The key point here is that Edward III must have known that Berkeley was lying, as the letter informing him of his father's death was sent by Berkeley himself. And besides, this trial was so important that Edward could or should have easily checked Berkeley's whereabouts for himself. But he allowed the lie to stand. It seems incredible that Edward III would have allowed Berkeley to lie if he'd held him responsible for his father's murder. Even admitting that he didn't know anything about the circumstances of Edward II's death should have been enough to indict Berkeley, as he was legally liable for Edward's safety.
At any rate, Berkeley was acquitted of murder, of any complicity in murder, and of negligence. Considering that Simon Bereford was convicted of aiding the murder, with little evidence that he was even at Berkeley Castle, it seems incredible that the owner of the castle and the legal guardian of the former King was not.
The only charge on which Berkeley was convicted was for appointing Thomas Gurney and William Ockley to look after Edward. These two men were condemned as regicides. Technically, he wasn't cleared of this - rather small - charge until 16 March 1337, when Parliament finally acquitted him. ("Judgement given by the king in his Parliament held at Westminster on Monday after the feast of St. Matthias the Apostle that Thomas de Berkeleye is guiltless of any part in the death of Edward II.")
However, he was not punished in any way, and his lands and revenues were not confiscated. In 1331, Edward III even ordered that an old debt owed him by Edward II be repaid. If Edward III believed Berkeley to be implicated in the death of his father in any way, it isn't apparent.
Thomas, Lord Berkeley, kept his position as Sheriff of Gloucestershire; fought on twenty-two campaigns for Edward III in Scotland and France; in 1336, was Chief Warden of Gloucestershire, Worcestershire and Herefordshire; in 1340, was Marshal of the English army; in 1342, Captain of the Scottish Marches; and on, and on. He continued to be summoned regularly to Parliament until 20 November 1360, and the following year, was sent on an embassy to Pope Innocent VI, when he was in his mid to late sixties.
Berkeley died on 27 October 1361 - a long lifespan for an alleged regicide - and was buried in the church near Berkeley Castle, where his tomb can still be seen. Margaret Mortimer had died in 1337, and Berkeley married Katherine Clivedon in 1347; she was buried next to him in 1385. Of his eight sons and one daughter, only the daughter and two sons, the eldest and the youngest, survived infancy. The eldest son and heir Maurice - Roger Mortimer's grandson - married Hugh Despenser the younger's daughter Elizabeth in 1338. Through them, Thomas Berkeley became the ancestor of earls of Essex, Northampton, Shrewsbury, Worcester, Exeter, Huntingdon, Essex, dukes of Somerset, Beaufort, Buckingham, Devonshire, and many more. He is the seventeen greats-grandfather of Queen Elizabeth II.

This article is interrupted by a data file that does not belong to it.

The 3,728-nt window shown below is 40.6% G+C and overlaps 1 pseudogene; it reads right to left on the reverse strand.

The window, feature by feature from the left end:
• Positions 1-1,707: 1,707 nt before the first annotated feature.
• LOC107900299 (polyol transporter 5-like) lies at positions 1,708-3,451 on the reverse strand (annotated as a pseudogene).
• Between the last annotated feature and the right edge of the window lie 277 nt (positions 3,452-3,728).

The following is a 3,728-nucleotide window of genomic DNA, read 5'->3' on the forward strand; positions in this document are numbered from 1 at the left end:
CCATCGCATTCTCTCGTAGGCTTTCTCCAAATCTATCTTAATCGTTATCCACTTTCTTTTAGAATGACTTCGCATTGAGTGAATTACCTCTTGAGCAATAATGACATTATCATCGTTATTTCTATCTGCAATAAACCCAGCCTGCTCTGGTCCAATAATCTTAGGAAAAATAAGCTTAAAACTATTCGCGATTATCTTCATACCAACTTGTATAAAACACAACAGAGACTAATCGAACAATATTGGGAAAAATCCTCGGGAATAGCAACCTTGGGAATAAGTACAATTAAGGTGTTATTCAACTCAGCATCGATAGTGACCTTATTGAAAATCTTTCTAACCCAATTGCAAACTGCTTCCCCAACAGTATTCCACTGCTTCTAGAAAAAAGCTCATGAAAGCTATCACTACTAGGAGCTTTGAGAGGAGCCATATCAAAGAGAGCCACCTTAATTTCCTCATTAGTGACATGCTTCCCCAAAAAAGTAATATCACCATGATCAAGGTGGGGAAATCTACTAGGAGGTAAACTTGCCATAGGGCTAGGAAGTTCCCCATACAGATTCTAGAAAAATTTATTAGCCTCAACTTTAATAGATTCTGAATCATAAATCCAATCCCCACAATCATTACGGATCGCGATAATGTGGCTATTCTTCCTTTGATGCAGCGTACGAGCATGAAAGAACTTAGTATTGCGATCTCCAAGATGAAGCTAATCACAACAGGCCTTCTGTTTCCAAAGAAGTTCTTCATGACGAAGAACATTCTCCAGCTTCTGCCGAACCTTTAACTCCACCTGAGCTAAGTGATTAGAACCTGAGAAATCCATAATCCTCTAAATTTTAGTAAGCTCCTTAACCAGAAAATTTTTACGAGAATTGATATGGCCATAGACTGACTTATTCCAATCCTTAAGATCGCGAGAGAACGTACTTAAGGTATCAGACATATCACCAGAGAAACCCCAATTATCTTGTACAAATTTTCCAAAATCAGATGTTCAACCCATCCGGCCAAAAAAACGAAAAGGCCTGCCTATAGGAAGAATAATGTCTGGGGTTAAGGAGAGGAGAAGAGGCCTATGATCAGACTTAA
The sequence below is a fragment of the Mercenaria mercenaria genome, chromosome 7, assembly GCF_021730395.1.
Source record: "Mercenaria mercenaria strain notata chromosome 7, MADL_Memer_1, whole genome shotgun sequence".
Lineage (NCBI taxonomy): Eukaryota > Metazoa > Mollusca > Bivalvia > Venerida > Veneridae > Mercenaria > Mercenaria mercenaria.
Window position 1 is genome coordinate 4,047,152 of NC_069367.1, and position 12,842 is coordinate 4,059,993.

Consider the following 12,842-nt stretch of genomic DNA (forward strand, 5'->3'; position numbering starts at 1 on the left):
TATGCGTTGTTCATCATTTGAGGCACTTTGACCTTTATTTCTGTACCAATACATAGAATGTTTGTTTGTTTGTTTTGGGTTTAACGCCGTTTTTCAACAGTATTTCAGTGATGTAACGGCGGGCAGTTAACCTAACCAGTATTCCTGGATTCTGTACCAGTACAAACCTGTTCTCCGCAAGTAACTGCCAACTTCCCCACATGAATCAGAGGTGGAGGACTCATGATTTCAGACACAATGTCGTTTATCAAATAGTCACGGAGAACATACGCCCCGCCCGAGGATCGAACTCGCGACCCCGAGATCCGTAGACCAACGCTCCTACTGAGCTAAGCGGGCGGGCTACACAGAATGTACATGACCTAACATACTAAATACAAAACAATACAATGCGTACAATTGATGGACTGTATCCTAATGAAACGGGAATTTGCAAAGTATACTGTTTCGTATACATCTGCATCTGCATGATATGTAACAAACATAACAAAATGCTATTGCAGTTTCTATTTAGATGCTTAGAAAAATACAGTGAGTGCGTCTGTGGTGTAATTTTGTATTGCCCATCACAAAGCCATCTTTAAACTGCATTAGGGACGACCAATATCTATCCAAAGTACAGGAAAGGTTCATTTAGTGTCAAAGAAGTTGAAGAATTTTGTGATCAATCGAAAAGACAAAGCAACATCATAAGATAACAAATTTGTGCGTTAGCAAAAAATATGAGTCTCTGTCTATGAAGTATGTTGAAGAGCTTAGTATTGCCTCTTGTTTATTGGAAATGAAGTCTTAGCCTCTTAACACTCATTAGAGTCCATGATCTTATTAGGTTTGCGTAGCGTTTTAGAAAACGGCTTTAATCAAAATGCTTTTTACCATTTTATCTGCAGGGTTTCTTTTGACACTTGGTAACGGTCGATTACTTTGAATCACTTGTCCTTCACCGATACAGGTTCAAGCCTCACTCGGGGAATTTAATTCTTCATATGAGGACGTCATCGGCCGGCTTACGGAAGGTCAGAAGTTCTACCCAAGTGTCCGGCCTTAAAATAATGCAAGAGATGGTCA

None of Edward III's behaviour towards him suggests that he held him responsible for the murder of Edward II. Although Berkeley served Edward faithfully for many years, he was hardly so indispensable that Edward would have been willing to overlook Berkeley's involvement in the murder of his father in order to retain Berkeley's services. ("I know you killed my dad, but there's simply no other man in the country who could possibly act as Sheriff of Gloucestershire!") Edward III was a forgiving man, keen to heal the wounds of Edward II's reign and rehabilitate men whose fathers had committed grave crimes (e.g., the Mortimers and Despensers, and even Thomas Gurney's son), but taking no action against a man he believed to be complicit in the murder of his royal father seems far too lenient, even for him. It's all very odd.